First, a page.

Should I Waive My Home Inspection in a Competitive Market?
My sister and brother-in-law are trying to buy a home here in St. Petersburg, Florida or surrounding cities like Largo or Seminole, but like many other buyers in 2021, are getting frustrated. They’ve put in several offers on homes they like under $400,000, but keep getting outbid by cash buyers and institutional buyers paying way over asking price in most cases. It’s a tough situation to be in when you need to get a mortgage.
Finally, we made an offer on one that got accepted – yay! We did a short inspection period and did our inspection on day 1 of the contract. Turns out, the inspector found mold. And lots of it, along with many other items of concern. You see the home was a flip. It looks fantastic on the inside! But one thing the inspector immediately noticed was that there were 2 AC units and the house was only 1,300 square feet. Odd, right? Turns out it was because the cathedral roof line meant there was no attic – so the prior owner apparently did an AC unit on each side of the home because there was nowhere to bring ductwork across the top of the house.
Now normally I wouldn’t think of too much AC being a bad thing…but apparently it can be! If you have oversized AC tonnage for the size of your home, it continually is pushing cool air and there’s nowhere for humidity to escape to, which results in – you guessed it – MOLD. Both AC units were from 2006 too and on their last legs, and full of mold, as well as we could see streaks of mold all over the garage walls.
So what’s my point?
I am seeing crazy things in contracts right now in this competitive Tampa Bay real estate market. Buyer’s waiving appraisal contingencies, waiving inspections, throwing in their first born child…you name it. I am here to say – please don’t waive your inspection contingency.
Had we done that with my sister’s house – we could have been stuck with a moldy house that could cost upwards of $30-50K between needing not one but TWO new AC units, new electrical panel and mold remediation done on the home and ductwork. I’d even go so far as to recommend that it’s not a bad idea to have a regular home inspection PLUS, if your inspector is not super well versed in AC systems, to have an AC guy evaluate the system. Just like if an inspector finds some cracked roof tiles, I’d immediately call a roofer to come take a look too while we are still in our inspection window. The more expertise we can find with eyes on the potentially largest investment you’ll ever make, the better.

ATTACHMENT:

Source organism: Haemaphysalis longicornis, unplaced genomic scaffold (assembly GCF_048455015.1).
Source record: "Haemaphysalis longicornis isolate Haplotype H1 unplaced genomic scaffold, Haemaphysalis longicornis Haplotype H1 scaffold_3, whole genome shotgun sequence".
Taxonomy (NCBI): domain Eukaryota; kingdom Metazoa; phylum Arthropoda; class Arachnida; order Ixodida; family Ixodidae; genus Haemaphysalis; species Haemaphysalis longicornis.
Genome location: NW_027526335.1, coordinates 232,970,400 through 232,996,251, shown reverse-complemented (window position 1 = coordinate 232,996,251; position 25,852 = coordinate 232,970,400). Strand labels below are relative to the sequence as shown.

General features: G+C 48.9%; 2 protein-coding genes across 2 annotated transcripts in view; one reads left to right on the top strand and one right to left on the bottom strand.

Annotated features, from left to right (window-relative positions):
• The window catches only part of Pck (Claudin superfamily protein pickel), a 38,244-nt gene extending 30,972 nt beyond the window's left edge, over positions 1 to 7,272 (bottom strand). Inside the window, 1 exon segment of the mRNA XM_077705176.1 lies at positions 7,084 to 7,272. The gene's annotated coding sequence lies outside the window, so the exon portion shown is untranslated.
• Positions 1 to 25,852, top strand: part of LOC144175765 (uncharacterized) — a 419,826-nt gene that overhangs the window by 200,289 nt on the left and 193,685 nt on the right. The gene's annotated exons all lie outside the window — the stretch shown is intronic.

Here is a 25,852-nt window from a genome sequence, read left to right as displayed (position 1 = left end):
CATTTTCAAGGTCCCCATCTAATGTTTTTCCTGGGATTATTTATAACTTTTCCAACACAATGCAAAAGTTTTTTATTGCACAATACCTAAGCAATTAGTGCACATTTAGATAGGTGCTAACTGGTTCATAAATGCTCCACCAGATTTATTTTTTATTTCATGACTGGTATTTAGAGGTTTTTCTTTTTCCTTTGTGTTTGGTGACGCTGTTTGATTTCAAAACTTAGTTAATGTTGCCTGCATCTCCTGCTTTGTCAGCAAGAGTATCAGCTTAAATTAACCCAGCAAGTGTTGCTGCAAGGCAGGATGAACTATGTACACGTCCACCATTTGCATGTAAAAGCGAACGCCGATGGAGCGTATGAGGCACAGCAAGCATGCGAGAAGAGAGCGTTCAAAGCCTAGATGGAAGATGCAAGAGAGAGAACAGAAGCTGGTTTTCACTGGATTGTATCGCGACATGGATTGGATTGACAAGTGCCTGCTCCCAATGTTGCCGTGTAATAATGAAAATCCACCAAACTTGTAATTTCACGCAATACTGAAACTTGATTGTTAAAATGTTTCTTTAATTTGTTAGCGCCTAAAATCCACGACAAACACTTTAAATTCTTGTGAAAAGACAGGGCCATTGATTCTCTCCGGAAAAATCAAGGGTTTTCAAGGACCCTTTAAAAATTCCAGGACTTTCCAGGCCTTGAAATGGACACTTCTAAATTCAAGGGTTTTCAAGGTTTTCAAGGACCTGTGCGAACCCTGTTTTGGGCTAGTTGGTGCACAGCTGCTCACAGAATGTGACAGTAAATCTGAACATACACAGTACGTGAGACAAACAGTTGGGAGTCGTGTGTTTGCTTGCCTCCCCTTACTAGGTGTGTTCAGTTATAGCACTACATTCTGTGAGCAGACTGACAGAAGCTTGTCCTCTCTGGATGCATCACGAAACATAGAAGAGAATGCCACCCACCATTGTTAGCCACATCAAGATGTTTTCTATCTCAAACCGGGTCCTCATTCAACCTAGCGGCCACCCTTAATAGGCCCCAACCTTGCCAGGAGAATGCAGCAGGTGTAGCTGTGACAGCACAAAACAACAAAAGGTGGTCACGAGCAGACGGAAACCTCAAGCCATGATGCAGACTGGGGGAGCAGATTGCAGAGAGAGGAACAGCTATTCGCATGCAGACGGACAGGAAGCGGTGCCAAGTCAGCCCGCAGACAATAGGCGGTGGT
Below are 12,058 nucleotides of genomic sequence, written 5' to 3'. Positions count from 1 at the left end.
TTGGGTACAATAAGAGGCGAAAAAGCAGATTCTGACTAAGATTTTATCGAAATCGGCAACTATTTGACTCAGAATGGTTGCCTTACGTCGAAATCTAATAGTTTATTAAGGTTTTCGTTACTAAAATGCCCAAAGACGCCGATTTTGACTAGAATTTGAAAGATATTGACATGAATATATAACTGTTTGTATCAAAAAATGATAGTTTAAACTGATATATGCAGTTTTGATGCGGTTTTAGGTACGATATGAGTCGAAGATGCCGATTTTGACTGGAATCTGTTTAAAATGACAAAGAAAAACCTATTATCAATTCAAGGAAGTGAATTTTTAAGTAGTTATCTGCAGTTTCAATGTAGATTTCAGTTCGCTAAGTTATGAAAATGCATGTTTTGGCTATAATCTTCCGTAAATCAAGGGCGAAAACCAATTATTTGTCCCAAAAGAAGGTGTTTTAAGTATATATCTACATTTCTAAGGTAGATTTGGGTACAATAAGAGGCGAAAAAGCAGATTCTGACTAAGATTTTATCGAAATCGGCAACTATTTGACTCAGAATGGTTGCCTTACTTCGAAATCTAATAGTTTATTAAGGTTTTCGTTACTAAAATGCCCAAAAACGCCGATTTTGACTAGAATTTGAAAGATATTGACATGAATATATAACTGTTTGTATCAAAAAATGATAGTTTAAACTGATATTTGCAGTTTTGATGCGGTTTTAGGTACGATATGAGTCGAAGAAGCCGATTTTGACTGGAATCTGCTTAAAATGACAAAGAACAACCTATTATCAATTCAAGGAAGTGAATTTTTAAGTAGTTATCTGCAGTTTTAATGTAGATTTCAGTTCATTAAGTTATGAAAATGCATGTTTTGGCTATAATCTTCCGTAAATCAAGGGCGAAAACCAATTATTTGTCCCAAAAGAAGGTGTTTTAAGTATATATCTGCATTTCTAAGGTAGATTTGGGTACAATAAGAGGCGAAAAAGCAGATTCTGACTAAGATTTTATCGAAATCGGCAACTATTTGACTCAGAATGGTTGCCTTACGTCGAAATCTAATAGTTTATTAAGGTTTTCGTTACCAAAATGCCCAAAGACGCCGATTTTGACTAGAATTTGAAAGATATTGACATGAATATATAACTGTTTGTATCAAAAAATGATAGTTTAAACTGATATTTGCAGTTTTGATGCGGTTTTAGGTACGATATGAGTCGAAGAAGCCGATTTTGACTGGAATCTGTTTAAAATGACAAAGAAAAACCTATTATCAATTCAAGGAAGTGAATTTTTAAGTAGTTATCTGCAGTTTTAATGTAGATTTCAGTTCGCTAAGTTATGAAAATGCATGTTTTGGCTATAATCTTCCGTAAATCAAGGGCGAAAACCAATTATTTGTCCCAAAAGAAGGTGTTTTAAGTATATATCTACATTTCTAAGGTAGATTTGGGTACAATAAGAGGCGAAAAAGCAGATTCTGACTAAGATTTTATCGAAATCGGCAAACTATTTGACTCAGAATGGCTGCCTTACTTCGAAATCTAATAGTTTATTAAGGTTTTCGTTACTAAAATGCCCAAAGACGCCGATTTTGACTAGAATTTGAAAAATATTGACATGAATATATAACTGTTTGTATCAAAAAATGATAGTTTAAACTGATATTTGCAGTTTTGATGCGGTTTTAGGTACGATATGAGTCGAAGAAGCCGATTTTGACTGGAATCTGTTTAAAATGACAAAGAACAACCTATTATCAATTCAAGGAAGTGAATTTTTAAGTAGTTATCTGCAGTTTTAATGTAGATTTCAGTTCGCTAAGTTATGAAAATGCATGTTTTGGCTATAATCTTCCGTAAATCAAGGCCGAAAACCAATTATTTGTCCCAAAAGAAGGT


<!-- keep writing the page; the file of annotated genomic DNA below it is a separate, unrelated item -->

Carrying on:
What you can do to make your offer more attractive to a seller is limit your inspection period to say, 3 to 7 days (just make sure your inspector is readily available in advance). I’d never recommend forgoing a home inspection unless your spouse or significant other is a certified general contractor or something along those lines who can recognize such issues. Otherwise, it’s just too big a risk.
In this case, my sister cancelled the contract rather than ask the seller to do repairs because, at this point, she doesn’t trust them to actually remediate the situation properly, nor does she care to deal with doing the repairs on her end post-closing. I would’ve done the same thing. It was pretty obvious there was lots of mold in the garage which she missed at her first showing because it was late in the day and lights were dim in the garage.
Long story short – hang in there mortgage-needing buyers. Your future home is out there. Don’t settle and don’t forget to have it inspected early, and by more than one professional if need be. And contact our team of professional real estate agents here in Pinellas County (and beyond!) if we can help you find the one.
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